A Laboratory Working Group was formed to address the issues of variability in creatinine measurement and to develop a standardization program to reduce the impact of creatinine variability on the utility of the calculated GFR. The laboratory working group includes global membership and cooperative relationships with professional organizations from other countries. Variability in measurement of creatinine 0. As the GFR decreases, the creatinine concentration increases, and the relative impact of bias and imprecision on the estimated GFR becomes less significant.
The NKDEP Laboratory Working Group has developed a standardization program for serum creatinine measurements to reduce the bias of creatinine measurements that will, in turn, improve the accuracy and consistency of calculated GFR values. All methods for measuring serum creatinine should have calibration traceable to an isotope dilution mass spectrometry IDMS reference measurement procedure.
The report from the Laboratory Working Group includes a figure that represents the necessary combination of bias and imprecision to meet the total error required . The original MDRD equation was developed using creatinine results measured by a routine method that had a small positive bias compared to an IDMS reference measurement procedure.
Since many routine methods have a similar bias, this conventional calibration equation is recommended for creatinine results from methods that have not been calibrated to be traceable to IDMS. It is recommended to report two values for the estimated GFR, one value if the patient is African American and another value if the patient is not African American.
The reason for this recommendation is that race can be difficult to represent reliably in electronic medical records and it is difficult, even if the race is noted, to know if the patient is of a mixed ethnic background. If the calculated GFR value is less than or equal to 60, it is recommended to report the value rounded to a whole number e. The reason not to report numeric values greater than 60 is because the impact of variability in the creatinine measurement has a progressively greater impact on the variability of the calculated GFR value as the creatinine value becomes smaller corresponding to more normal renal function, and the accuracy of the estimated GFR is poorer at higher GFRs .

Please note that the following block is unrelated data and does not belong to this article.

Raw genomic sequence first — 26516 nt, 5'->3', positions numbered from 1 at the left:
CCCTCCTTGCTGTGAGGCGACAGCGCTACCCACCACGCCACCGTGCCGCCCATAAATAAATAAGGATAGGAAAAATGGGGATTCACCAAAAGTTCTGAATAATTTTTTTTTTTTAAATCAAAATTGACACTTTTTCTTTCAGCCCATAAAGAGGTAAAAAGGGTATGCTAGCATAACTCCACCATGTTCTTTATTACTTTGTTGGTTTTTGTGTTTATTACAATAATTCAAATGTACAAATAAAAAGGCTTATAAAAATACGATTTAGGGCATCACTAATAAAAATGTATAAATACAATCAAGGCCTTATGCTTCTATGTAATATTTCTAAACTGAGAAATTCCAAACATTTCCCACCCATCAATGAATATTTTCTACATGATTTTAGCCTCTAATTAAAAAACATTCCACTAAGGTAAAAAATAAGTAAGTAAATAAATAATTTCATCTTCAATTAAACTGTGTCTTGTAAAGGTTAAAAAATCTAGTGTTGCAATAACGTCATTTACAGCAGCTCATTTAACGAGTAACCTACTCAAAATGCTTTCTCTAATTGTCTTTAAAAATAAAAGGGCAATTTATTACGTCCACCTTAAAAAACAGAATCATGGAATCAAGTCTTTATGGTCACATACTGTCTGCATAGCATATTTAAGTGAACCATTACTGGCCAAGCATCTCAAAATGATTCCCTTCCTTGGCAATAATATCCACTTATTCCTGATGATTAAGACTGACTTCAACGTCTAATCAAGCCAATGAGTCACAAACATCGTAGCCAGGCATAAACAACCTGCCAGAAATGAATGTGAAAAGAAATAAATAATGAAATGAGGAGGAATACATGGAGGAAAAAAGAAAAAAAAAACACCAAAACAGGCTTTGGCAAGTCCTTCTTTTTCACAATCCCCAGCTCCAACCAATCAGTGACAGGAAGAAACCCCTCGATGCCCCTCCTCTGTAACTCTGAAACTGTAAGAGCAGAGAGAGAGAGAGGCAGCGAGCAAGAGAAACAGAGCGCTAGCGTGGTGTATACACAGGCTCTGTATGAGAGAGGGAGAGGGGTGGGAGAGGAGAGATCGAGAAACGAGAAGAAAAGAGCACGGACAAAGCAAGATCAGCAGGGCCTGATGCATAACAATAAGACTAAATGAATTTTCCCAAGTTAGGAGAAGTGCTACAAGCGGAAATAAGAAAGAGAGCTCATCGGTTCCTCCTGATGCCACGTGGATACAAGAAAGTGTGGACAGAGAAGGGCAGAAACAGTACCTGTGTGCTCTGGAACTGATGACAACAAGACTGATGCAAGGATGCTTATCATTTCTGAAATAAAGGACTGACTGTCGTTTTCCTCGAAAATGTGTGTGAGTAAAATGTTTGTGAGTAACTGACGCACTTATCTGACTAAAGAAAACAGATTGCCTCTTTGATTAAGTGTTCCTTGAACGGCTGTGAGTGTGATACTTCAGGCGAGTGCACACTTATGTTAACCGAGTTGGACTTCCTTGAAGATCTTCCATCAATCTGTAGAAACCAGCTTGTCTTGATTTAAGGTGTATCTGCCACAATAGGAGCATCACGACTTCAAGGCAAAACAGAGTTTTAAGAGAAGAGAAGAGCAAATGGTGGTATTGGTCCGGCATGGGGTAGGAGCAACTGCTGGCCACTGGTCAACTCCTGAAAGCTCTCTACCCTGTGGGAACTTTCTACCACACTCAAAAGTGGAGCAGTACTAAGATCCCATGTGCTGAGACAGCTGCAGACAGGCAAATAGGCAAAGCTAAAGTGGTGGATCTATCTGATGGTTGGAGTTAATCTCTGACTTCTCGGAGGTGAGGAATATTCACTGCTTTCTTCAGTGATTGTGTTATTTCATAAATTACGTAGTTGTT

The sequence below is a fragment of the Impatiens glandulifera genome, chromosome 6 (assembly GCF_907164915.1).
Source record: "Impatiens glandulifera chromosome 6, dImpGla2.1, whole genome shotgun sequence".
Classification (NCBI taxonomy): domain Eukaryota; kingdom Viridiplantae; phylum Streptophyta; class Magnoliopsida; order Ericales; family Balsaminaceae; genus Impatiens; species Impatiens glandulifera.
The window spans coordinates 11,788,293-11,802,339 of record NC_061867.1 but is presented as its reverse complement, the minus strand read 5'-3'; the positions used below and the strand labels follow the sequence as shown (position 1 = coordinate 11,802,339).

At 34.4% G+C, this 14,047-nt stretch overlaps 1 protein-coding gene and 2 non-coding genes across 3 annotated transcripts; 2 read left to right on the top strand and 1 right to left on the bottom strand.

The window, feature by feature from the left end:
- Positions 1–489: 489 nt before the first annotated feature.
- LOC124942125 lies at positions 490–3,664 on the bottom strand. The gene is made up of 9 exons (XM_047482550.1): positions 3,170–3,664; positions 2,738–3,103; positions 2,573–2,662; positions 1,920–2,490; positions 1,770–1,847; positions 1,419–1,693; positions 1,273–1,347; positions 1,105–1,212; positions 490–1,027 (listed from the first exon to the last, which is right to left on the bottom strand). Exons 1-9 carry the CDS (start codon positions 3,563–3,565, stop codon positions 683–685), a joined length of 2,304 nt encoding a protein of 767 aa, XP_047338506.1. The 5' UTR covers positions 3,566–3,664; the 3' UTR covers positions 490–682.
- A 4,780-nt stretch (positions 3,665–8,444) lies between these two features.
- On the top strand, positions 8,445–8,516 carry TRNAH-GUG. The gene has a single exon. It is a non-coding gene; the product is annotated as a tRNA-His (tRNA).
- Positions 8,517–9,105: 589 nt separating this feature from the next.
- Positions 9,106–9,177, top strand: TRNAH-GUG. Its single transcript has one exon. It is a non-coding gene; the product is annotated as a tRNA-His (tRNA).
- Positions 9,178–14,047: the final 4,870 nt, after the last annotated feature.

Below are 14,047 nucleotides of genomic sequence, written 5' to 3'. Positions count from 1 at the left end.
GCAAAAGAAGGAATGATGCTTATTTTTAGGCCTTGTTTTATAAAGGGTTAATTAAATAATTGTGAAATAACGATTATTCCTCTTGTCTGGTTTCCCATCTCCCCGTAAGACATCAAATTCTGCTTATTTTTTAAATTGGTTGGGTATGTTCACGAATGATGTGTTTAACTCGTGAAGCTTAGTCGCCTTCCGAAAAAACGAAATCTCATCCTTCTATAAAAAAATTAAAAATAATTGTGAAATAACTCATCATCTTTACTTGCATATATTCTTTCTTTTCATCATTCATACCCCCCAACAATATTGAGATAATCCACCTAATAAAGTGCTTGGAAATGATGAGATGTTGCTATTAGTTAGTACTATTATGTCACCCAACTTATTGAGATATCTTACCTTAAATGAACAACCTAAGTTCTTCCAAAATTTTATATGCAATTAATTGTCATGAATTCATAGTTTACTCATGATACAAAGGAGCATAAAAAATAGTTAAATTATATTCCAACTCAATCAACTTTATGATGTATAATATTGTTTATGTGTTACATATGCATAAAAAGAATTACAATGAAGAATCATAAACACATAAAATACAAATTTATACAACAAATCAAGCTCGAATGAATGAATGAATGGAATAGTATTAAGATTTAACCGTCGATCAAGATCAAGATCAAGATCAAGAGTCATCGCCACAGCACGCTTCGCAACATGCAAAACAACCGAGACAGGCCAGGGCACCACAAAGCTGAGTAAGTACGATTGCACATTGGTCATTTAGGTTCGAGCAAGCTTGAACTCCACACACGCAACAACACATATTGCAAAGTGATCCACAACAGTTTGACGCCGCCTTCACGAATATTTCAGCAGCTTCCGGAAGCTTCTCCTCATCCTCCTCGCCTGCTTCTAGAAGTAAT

Laboratories need to communicate to clinical providers and to pharmacists the clinical issues associated with a creatinine method that is calibrated to be traceable to IDMS. The critical clinical issues are the change in reference range, and the impact on using creatinine and calculated GFR to adjust dosage of nephrotoxic drugs. The algorithms used to adjust drug dosages are usually based on the Cockcroft-Gault equation or the absolute creatinine value.
Renal function - Wikipedia
Because the product labeling for drugs is based on one of these approaches, pharmacists and providers are obliged to use those algorithms. Consequently, the laboratory must provide information on the magnitude of difference between an IDMS-traceable creatinine result and a result by the former method used by the laboratory.
There are two principal approaches to establish traceability to a RMP. One approach is to measure native clinical samples, using the routine method and using the RMP. The product calibrator s for the routine method is then value assigned to produce results for the native clinical samples that are equivalent to those from the RMP.
The other approach to establish the values for the routine method product calibrator s is to use a reference material that is commutable with the native clinical samples between the RMP and the routine method, and which has its value assigned by a RMP. IVD manufacturers may also need to address imprecision and non-specificity of creatinine methods. IVD manufacturers should provide information to customers regarding the relationship between results from a creatinine method calibrated to be traceable to IDMS and previous conventionally calibrated methods.